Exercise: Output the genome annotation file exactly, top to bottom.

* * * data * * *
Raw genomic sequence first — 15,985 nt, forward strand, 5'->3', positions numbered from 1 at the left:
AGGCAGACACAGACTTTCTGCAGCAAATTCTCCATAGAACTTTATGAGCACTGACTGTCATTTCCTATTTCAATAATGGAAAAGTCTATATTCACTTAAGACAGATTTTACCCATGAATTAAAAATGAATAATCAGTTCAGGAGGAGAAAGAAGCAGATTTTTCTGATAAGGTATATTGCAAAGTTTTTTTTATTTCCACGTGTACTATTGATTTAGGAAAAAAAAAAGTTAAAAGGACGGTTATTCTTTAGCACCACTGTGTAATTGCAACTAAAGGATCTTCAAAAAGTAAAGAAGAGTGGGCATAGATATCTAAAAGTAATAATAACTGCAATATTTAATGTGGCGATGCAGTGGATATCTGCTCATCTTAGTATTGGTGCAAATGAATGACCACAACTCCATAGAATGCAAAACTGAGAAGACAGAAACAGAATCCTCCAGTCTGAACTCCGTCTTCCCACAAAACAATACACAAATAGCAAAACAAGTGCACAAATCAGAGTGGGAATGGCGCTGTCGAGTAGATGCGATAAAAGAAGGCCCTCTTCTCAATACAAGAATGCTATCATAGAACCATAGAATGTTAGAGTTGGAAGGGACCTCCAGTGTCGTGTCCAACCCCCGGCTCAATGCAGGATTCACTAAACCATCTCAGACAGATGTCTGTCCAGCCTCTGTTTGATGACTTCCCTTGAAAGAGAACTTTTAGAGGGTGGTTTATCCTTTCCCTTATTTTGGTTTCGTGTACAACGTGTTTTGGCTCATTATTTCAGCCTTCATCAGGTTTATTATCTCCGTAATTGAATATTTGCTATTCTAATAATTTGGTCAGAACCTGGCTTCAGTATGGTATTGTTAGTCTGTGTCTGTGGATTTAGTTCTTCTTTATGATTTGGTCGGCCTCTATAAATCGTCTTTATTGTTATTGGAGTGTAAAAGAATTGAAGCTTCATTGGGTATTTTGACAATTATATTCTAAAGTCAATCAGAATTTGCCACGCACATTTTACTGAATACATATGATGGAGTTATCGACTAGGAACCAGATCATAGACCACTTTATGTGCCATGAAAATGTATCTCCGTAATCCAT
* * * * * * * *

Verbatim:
Raw genomic sequence first — 15,985 nt, forward strand, 5'->3', positions numbered from 1 at the left:
AGGCAGACACAGACTTTCTGCAGCAAATTCTCCATAGAACTTTATGAGCACTGACTGTCATTTCCTATTTCAATAATGGAAAAGTCTATATTCACTTAAGACAGATTTTACCCATGAATTAAAAATGAATAATCAGTTCAGGAGGAGAAAGAAGCAGATTTTTCTGATAAGGTATATTGCAAAGTTTTTTTTATTTCCACGTGTACTATTGATTTAGGAAAAAAAAAAGTTAAAAGGACGGTTATTCTTTAGCACCACTGTGTAATTGCAACTAAAGGATCTTCAAAAAGTAAAGAAGAGTGGGCATAGATATCTAAAAGTAATAATAACTGCAATATTTAATGTGGCGATGCAGTGGATATCTGCTCATCTTAGTATTGGTGCAAATGAATGACCACAACTCCATAGAATGCAAAACTGAGAAGACAGAAACAGAATCCTCCAGTCTGAACTCCGTCTTCCCACAAAACAATACACAAATAGCAAAACAAGTGCACAAATCAGAGTGGGAATGGCGCTGTCGAGTAGATGCGATAAAAGAAGGCCCTCTTCTCAATACAAGAATGCTATCATAGAACCATAGAATGTTAGAGTTGGAAGGGACCTCCAGTGTCGTGTCCAACCCCCGGCTCAATGCAGGATTCACTAAACCATCTCAGACAGATGTCTGTCCAGCCTCTGTTTGATGACTTCCCTTGAAAGAGAACTTTTAGAGGGTGGTTTATCCTTTCCCTTATTTTGGTTTCGTGTACAACGTGTTTTGGCTCATTATTTCAGCCTTCATCAGGTTTATTATCTCCGTAATTGAATATTTGCTATTCTAATAATTTGGTCAGAACCTGGCTTCAGTATGGTATTGTTAGTCTGTGTCTGTGGATTTAGTTCTTCTTTATGATTTGGTCGGCCTCTATAAATCGTCTTTATTGTTATTGGAGTGTAAAAGAATTGAAGCTTCATTGGGTATTTTGACAATTATATTCTAAAGTCAATCAGAATTTGCCACGCACATTTTACTGAATACATATGATGGAGTTATCGACTAGGAACCAGATCATAGACCACTTTATGTGCCATGAAAATGTATCTCCGTAATCCAT